(ARA) - Choosing the best baby-feeding method can be confusing for new parents. Questions arise: Should we breastfeed? What are the benefits? How do we begin a breastfeeding regimen?
Moms-and-dads-to-be can take the guesswork out of this important decision by learning the tips and benefits of breastfeeding from medical experts during National Breastfeeding Awareness Month this August.
While the American Academy of Pediatrics recommends breastfeeding an infant for a full year, statistics show that only 64 percent of U.S. women breastfeed in the early postpartum period, and only 29 percent of them continue to breastfeed six months after birth.
"The physiological and emotional benefits of breastfeeding for baby's first year of life are clear for both mothers and babies," said Dr. Nancy Durand, OB/GYN at Sunnybrook and Women's College Health Science Centre in Toronto. "From the prevention of allergies in babies to reinforcing the emotional mother-child bond, taking the time to establish a breastfeeding routine that is right for each mother and her newborn is key to giving an infant the healthiest start in life possible."
According to the American Academy of Pediatrics, babies that are breastfed experience fewer allergies, long term protection against diabetes and Crohn's disease, enhanced brain growth and eye development and protection against colds and ear infections. In addition, mothers that choose to breastfeed reap the benefits of stronger bones, a reduced risk of ovarian cancer and premenopausal breast cancer and an increased ability to lose weight, as breastfeeding burns 200 to 500 calories a day.
In an effort to help mothers breastfeed longer, Avent America, a leading manufacturer of baby feeding products, is offering a free Breastfeeding Guide during National Breastfeeding Awareness month this August. The 24-page resource contains information about the health and nutritional benefits of breastfeeding, the convenience of breast pumps and answers to some of the most commonly asked breastfeeding questions.
Before beginning any baby-feeding system, Dr. Durand suggests that parents-to-be brush up on the breastfeeding basics offered by the American Academy of Pediatrics and Avent America.
* Consume 2,200 to 2,700 calories a day to maintain a sufficient, nutritional milk supply.
* Adjust daily nutritional servings to accommodate breastfeeding needs by consuming healthy, well-balanced meals rich in fruits, vegetables, grains, proteins and dairy.
* Keep water or fruit juice close by during feedings to counter the natural increase in thirst.
* Begin breastfeeding as soon as possible after birth.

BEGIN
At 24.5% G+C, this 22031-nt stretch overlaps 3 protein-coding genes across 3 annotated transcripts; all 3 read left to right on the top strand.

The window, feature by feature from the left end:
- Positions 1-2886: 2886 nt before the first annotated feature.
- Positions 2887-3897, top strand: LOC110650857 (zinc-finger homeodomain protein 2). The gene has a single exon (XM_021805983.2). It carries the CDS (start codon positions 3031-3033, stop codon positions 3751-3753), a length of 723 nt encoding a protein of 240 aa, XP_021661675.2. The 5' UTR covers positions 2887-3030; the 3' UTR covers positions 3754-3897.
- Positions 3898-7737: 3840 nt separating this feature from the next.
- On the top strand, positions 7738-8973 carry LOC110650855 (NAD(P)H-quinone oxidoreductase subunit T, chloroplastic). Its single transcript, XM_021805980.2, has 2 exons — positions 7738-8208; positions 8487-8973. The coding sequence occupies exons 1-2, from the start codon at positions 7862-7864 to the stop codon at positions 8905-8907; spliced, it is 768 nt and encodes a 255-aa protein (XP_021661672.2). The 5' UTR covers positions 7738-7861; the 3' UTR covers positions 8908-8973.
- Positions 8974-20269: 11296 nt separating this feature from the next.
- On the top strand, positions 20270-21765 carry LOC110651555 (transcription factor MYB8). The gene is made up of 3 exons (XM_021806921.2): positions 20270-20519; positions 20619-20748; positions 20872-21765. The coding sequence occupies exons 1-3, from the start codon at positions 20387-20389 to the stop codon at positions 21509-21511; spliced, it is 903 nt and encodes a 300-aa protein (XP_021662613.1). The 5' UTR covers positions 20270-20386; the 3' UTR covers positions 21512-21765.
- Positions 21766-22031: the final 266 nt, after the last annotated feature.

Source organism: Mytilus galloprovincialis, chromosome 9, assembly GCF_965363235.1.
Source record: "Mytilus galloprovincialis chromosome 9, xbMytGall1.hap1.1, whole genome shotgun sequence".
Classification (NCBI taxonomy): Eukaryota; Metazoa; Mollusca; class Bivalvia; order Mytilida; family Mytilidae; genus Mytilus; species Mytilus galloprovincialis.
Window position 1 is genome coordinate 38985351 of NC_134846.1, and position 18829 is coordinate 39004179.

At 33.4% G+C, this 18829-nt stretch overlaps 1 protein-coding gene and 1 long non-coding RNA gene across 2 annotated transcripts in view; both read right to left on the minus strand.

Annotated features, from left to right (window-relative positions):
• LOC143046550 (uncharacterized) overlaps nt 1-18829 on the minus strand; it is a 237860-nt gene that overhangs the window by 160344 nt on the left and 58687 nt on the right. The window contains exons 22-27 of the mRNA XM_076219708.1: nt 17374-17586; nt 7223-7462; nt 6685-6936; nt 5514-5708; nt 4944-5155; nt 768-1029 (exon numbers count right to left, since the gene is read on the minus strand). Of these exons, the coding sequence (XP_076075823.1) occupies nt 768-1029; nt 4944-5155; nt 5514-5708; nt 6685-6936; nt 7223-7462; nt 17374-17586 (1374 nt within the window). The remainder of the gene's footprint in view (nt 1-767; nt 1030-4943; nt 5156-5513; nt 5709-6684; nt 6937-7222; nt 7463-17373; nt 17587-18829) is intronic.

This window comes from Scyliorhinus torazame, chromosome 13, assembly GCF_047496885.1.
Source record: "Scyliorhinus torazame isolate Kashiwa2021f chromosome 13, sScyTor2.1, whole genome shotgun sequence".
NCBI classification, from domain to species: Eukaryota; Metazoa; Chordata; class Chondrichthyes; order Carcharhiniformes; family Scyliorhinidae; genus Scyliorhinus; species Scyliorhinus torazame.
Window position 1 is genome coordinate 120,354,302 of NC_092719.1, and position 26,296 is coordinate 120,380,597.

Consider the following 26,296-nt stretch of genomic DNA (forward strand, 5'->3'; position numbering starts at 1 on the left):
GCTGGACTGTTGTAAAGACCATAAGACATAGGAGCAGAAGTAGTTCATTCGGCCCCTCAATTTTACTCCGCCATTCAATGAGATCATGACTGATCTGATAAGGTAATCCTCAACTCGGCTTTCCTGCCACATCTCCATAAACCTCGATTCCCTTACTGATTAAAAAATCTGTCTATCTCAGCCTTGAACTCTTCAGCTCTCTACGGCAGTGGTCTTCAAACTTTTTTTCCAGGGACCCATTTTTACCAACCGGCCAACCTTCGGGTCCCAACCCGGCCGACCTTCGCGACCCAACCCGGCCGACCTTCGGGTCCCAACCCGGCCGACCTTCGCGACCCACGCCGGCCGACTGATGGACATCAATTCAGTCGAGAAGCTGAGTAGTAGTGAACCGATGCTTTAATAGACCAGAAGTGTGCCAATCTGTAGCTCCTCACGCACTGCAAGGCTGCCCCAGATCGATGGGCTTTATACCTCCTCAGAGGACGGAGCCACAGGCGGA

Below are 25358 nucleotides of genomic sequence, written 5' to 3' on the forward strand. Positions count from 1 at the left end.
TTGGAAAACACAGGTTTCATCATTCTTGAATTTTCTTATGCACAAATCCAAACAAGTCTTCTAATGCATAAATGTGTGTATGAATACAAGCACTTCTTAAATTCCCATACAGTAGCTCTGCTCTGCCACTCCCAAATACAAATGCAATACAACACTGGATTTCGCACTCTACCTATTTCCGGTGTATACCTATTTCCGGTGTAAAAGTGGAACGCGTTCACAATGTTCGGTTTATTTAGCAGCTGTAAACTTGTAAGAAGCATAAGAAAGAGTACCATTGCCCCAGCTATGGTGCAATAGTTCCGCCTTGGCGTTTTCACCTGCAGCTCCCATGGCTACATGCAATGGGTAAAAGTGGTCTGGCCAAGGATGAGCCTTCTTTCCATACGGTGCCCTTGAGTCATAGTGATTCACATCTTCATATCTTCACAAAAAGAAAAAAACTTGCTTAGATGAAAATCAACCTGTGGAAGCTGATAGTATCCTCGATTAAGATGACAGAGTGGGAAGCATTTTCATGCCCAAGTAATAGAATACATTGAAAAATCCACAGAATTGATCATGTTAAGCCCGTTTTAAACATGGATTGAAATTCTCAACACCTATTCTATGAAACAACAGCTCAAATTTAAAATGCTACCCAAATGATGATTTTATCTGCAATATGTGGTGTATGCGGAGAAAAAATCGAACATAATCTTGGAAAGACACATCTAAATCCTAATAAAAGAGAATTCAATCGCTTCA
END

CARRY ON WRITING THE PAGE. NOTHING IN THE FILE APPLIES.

* Allow newborns to nurse whenever they show signs of hunger.
* Breastfeed exclusively for baby's first six months.
* Practice latching-on and positioning to ensure the most comfortable, productive feedings for both mother and baby.
* Let baby determine when the feeding is over.
* After six months of exclusive breastfeeding, begin introducing solids into baby's diet.
* Begin weaning baby from breastfeeding by substituting feedings with infant formula or additional solid food, as appropriate.
Breastfeeding Made Easy:
* Incorporate baby feeding products into established breastfeeding regimens to allow for lifestyle flexibility. The Avent On The Go set utilizes products that allow safe and easy expression and storage of breast milk, such as the Avent Isis Breast Pump, four milk storage bottles, one microfiber-insulated storage bag and two flexible cooling packs. Bottle nipples, dome caps, and disposable nursing pads are also included.
* Utilize breast pumps to help reduce engorgement, or breasts that are overly full and painful.
* Store expressed breast milk in baby bottles for later use when apart from baby. Avent's integrated feeding system allows bottles and cups to attach directly to the breast pump to eliminate the need to transfer expressed milk.
* Refrigerate or freeze all breast milk as soon as it is expressed.
* Thaw or warm expressed breast milk under warm water or in a bottle warmer, then shake to mix. NEVER microwave.
* Choose nipples that resemble the mother's nipple, such as the Avent Reusable Bottle Nipple or the Disposable Nurser Nipple, to allow a natural transition from the breast to the bottle, then back to the breast.
Above all, Dr. Durand reminds new parents to take pleasure in this special time spent with baby and in the knowledge that they are providing the healthiest start possible for their little one.
For more information on Avent America's integrated baby feeding system and to receive a free copy of the Breastfeeding Guide, log onto www.aventamerica.com. The Breastfeeding Guide can also be obtained by calling (800) 54-AVENT.
Courtesy of ARA Content. Reprinted by Pregnancy.org,